I can’t believe that my one-year anniversary is already creeping its way onto my calendar. Not an anniversary with a significant other, or of buying a house or adopting a pet. No, my anniversary of being diagnosed with Celiac disease.
The anniversary marks the last time I had bread, consumed anything without carefully inspecting the label first or went to a restaurant without calling beforehand.
But as much of a lifestyle change as being diagnosed was, these were all things I expected. Unfortunately, Celiac disease comes with a lot of unexpected changes as well.
I don’t know if it’s the years I’ve spent babysitting — seeing everything from a kid that would only eat ketchup-covered foods to a kid that would eat crumbs off the ground — but unless someone was eating their own eyeball I don’t think I would question it.
For most people though, this isn’t the case. Every time I order something gluten free, skip the side of bread or so much as ask for an allergy menu, I seem to get questioned.
“Isn’t gluten free just a fad diet?”
“Well what happens if you eat gluten?”
“So you can’t have bread… like EVER?”
“You probably stay so fit!”
These comments are just the tip of the iceberg when it comes to people commenting on my request for a gluten free menu. One of my favorites is “You can eat so many of those cool Pinterest recipes!”
Yes, Pinterest does present a romanticized world of gluten free alternatives that look like they could’ve come out of an oven on “Iron Chef America.” But while suburban moms might be able to make gluten free meals that look like magazine covers, as far as being a college student eating gluten free, my diet mainly consists of Cheetos and grapes.
When I get tired of Cheetos, grapes and the few other items sold at our campus store with the glorious GF stamp on them, I tend to make normal food and just skip the bread or other gluten-containing part of the meal.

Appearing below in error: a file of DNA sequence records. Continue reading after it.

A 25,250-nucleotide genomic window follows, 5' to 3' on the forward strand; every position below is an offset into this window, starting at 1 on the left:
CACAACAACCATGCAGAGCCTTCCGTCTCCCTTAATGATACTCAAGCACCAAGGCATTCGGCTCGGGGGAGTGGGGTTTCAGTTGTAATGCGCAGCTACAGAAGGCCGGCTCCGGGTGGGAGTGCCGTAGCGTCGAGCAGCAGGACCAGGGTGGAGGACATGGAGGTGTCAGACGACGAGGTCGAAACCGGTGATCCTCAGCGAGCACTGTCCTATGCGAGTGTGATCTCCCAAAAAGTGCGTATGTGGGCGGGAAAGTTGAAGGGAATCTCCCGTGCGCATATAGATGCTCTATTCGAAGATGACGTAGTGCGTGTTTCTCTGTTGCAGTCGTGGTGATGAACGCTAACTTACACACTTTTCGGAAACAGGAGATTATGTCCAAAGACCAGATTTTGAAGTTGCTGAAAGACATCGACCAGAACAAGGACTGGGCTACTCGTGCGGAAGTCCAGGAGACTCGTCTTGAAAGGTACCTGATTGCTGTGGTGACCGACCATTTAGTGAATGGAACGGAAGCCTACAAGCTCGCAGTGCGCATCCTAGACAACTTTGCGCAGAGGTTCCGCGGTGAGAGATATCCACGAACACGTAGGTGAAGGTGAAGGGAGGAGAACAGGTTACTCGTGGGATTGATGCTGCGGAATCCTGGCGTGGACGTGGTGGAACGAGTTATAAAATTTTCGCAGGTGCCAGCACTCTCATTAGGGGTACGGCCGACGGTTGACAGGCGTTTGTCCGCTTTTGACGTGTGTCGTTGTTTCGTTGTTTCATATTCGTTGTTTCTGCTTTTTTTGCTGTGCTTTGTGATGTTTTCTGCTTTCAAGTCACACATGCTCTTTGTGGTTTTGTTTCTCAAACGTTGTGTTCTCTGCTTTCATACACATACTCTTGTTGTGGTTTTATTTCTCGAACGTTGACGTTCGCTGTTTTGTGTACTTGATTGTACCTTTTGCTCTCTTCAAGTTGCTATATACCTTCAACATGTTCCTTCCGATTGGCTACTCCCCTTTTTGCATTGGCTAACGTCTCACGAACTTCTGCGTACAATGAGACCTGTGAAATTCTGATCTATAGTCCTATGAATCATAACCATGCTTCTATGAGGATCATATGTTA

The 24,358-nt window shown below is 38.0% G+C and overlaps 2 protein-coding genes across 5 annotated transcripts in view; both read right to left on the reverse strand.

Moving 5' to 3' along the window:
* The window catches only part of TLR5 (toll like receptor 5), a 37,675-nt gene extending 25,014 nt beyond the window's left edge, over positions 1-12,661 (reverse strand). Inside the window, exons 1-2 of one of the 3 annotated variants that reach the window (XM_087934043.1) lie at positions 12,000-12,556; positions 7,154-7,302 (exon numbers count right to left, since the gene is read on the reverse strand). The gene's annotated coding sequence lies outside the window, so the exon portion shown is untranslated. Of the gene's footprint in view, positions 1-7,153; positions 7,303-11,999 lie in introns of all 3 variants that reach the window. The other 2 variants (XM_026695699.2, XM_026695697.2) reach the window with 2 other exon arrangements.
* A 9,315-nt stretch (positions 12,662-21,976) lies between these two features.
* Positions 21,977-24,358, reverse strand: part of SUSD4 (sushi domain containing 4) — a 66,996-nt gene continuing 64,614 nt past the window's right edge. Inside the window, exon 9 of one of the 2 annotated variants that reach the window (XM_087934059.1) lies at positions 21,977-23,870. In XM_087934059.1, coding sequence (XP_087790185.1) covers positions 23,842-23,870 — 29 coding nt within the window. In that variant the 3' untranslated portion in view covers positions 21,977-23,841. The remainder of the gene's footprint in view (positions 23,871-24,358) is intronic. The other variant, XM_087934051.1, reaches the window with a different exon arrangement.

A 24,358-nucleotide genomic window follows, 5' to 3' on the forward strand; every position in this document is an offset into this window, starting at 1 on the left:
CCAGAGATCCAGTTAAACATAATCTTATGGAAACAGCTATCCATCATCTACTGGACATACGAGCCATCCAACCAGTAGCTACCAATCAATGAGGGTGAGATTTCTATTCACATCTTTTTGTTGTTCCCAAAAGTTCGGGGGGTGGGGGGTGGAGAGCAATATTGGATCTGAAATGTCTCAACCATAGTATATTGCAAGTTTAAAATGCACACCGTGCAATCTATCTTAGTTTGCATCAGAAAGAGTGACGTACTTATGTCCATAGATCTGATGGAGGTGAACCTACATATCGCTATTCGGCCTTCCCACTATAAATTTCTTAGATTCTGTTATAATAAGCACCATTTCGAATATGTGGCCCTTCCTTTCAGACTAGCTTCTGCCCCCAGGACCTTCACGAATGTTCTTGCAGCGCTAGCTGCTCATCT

Some of these concoctions include mixing peanut butter and jelly together and eating it out of the bowl, or rolling a cheese stick in deli ham in hopes of tricking myself into thinking I’m delving into a Subway sandwich.
While my friends like to laugh at me when I do this, skipping the breaded part of the meal is often more desirable than the cardboard-esque gluten free alternative to whatever they are eating that night.
In my struggles to feed myself I’ve learned that some restaurants have gluten free cooking down to a tee. The entire wait-staff knows to ask whether it’s an allergy or a preference, and whether or not the chef must be notified.
On the other hand, most restaurants equate asking for a gluten free menu with asking to be served by a two-headed waiter.
At restaurants like these, “gluten free option” often means a salad with the meat, croutons and dressing taken off (also known as a plate of lettuce).
Although there are many disappointing dining experiences in our very gluten-filled world, nothing compares to the moment when a restaurant reveals its gluten free menu.
Insomnia Cookies just sent out an email that they are releasing a gluten free vegan chocolate chip cookie, and about half of my college texted to congratulate me on the fact that I could now indulge in one of the famous cookies.
Even though 1 percent of the population has Celiac disease and plenty of other people have health related issues preventing them from eating gluten, I’m the only person in my friend group that can’t eat gluten so I’ve become the gluten free poster boy.
Still, like when receiving the host during communion, there are many situations in which eating gluten free just isn’t an option.
The first time I was at church after being diagnosed, I didn’t think about the gluten content in the host until the person before me was performing the sign of the cross. At that point, I was kind of out of options.
Instead of trying to rush past the priest before he noticed I was in line risk causing a scene, I accepted the host and shoved it in my pocket as he wiped the side of the bowl. This probably violated a lot of the rules I spent eight years in catechism learning, but being on the spot I didn’t see another option.
When I was lying in a hospital bed, half asleep from the anesthesia and with informational brochures stuffed in my hands, I knew that I was going to have to make some major dietary changes.
What I didn’t know was that my new diet entailed carrying my gluten free “menu” (binder) with me everywhere, stuffing the Body of Christ in my pocket and examining every food label for traces of wheat, rye or barley.
A year later and a Google search history full of gluten free menus, I have definitely learned my fair share of what eating gluten free really entails. And I can tell you wholeheartedly that it is not, by any means, a fad diet.